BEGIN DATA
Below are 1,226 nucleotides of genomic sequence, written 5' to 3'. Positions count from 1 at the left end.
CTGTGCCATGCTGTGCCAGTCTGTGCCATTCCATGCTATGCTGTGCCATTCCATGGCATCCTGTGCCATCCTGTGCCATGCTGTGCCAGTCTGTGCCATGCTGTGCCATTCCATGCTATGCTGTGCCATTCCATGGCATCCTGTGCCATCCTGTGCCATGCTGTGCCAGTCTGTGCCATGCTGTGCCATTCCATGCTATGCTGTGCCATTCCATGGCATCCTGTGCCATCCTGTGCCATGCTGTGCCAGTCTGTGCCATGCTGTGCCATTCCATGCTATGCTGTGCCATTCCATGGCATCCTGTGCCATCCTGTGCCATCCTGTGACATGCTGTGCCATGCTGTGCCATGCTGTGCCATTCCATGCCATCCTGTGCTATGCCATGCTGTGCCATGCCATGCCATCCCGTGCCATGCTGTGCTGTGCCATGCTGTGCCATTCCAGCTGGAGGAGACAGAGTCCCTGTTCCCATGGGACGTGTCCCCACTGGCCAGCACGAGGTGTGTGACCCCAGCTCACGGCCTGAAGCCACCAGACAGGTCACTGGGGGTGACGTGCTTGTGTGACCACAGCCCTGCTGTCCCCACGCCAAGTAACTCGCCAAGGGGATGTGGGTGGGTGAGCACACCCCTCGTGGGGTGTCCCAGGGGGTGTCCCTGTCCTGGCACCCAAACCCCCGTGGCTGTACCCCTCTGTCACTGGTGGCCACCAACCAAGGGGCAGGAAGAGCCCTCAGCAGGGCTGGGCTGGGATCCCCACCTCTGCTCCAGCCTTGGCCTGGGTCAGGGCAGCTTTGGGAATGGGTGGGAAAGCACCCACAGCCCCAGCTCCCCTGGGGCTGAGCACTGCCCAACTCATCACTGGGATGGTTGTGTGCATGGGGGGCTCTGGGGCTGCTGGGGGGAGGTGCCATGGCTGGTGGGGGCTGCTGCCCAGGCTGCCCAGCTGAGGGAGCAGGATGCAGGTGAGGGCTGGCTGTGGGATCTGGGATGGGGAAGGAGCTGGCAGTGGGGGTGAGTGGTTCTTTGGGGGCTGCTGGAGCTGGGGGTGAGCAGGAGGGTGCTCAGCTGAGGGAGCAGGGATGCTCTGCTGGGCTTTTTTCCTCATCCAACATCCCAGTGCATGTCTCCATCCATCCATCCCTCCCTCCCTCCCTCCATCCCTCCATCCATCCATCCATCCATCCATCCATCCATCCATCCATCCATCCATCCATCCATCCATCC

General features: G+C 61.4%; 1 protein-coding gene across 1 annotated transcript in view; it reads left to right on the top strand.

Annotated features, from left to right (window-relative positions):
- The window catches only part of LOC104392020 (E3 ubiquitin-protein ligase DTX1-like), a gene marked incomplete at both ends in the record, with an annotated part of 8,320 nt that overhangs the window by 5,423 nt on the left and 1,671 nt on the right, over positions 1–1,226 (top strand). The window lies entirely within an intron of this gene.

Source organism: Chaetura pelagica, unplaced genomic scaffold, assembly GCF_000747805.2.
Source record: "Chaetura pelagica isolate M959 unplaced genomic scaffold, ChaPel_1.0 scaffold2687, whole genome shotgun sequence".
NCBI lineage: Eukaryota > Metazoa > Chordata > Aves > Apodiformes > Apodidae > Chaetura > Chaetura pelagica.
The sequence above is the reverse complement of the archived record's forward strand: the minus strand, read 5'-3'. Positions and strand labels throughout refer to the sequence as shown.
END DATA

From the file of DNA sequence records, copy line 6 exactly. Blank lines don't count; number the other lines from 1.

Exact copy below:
Source organism: Chaetura pelagica, unplaced genomic scaffold, assembly GCF_000747805.2.